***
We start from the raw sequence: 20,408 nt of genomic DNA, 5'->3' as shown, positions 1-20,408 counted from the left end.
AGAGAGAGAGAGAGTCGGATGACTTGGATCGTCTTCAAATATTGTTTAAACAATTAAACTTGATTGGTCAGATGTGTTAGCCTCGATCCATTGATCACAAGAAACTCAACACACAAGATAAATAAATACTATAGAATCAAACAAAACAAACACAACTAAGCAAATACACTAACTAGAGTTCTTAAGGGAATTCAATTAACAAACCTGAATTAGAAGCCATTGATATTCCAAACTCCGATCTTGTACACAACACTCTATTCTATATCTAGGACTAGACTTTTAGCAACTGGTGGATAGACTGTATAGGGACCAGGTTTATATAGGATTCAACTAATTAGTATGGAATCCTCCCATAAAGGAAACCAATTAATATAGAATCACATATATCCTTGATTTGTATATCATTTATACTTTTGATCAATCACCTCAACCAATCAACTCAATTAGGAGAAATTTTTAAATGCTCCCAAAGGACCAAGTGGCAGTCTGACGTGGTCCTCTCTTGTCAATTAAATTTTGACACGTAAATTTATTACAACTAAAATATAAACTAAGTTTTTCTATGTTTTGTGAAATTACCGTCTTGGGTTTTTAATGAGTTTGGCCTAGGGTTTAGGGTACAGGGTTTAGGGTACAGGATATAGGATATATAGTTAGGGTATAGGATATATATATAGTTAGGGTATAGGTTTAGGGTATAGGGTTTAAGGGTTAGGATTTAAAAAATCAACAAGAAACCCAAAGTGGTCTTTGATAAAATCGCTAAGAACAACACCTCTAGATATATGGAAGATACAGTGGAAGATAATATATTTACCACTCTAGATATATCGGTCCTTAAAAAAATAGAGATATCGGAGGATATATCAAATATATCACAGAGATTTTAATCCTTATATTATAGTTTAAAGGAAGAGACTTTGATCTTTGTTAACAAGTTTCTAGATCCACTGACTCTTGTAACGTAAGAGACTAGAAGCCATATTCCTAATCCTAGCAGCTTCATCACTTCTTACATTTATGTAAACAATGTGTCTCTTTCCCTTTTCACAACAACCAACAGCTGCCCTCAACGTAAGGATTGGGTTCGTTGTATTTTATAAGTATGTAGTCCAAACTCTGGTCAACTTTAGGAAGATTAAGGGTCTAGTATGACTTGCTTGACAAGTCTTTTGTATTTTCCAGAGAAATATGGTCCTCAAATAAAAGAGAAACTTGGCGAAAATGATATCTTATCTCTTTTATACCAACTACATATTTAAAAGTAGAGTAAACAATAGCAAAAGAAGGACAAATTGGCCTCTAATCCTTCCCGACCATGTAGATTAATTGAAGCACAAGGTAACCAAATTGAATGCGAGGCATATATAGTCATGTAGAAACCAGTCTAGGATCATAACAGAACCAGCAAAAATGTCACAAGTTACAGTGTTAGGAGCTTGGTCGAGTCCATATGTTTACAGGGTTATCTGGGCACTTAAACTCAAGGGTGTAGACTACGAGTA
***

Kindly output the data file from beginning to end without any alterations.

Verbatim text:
We start from the raw sequence: 20,408 nt of genomic DNA, 5'->3' as shown, positions 1-20,408 counted from the left end.
AGAGAGAGAGAGAGTCGGATGACTTGGATCGTCTTCAAATATTGTTTAAACAATTAAACTTGATTGGTCAGATGTGTTAGCCTCGATCCATTGATCACAAGAAACTCAACACACAAGATAAATAAATACTATAGAATCAAACAAAACAAACACAACTAAGCAAATACACTAACTAGAGTTCTTAAGGGAATTCAATTAACAAACCTGAATTAGAAGCCATTGATATTCCAAACTCCGATCTTGTACACAACACTCTATTCTATATCTAGGACTAGACTTTTAGCAACTGGTGGATAGACTGTATAGGGACCAGGTTTATATAGGATTCAACTAATTAGTATGGAATCCTCCCATAAAGGAAACCAATTAATATAGAATCACATATATCCTTGATTTGTATATCATTTATACTTTTGATCAATCACCTCAACCAATCAACTCAATTAGGAGAAATTTTTAAATGCTCCCAAAGGACCAAGTGGCAGTCTGACGTGGTCCTCTCTTGTCAATTAAATTTTGACACGTAAATTTATTACAACTAAAATATAAACTAAGTTTTTCTATGTTTTGTGAAATTACCGTCTTGGGTTTTTAATGAGTTTGGCCTAGGGTTTAGGGTACAGGGTTTAGGGTACAGGATATAGGATATATAGTTAGGGTATAGGATATATATATAGTTAGGGTATAGGTTTAGGGTATAGGGTTTAAGGGTTAGGATTTAAAAAATCAACAAGAAACCCAAAGTGGTCTTTGATAAAATCGCTAAGAACAACACCTCTAGATATATGGAAGATACAGTGGAAGATAATATATTTACCACTCTAGATATATCGGTCCTTAAAAAAATAGAGATATCGGAGGATATATCAAATATATCACAGAGATTTTAATCCTTATATTATAGTTTAAAGGAAGAGACTTTGATCTTTGTTAACAAGTTTCTAGATCCACTGACTCTTGTAACGTAAGAGACTAGAAGCCATATTCCTAATCCTAGCAGCTTCATCACTTCTTACATTTATGTAAACAATGTGTCTCTTTCCCTTTTCACAACAACCAACAGCTGCCCTCAACGTAAGGATTGGGTTCGTTGTATTTTATAAGTATGTAGTCCAAACTCTGGTCAACTTTAGGAAGATTAAGGGTCTAGTATGACTTGCTTGACAAGTCTTTTGTATTTTCCAGAGAAATATGGTCCTCAAATAAAAGAGAAACTTGGCGAAAATGATATCTTATCTCTTTTATACCAACTACATATTTAAAAGTAGAGTAAACAATAGCAAAAGAAGGACAAATTGGCCTCTAATCCTTCCCGACCATGTAGATTAATTGAAGCACAAGGTAACCAAATTGAATGCGAGGCATATATAGTCATGTAGAAACCAGTCTAGGATCATAACAGAACCAGCAAAAATGTCACAAGTTACAGTGTTAGGAGCTTGGTCGAGTCCATATGTTTACAGGGTTATCTGGGCACTTAAACTCAAGGGTGTAGACTACGAGTA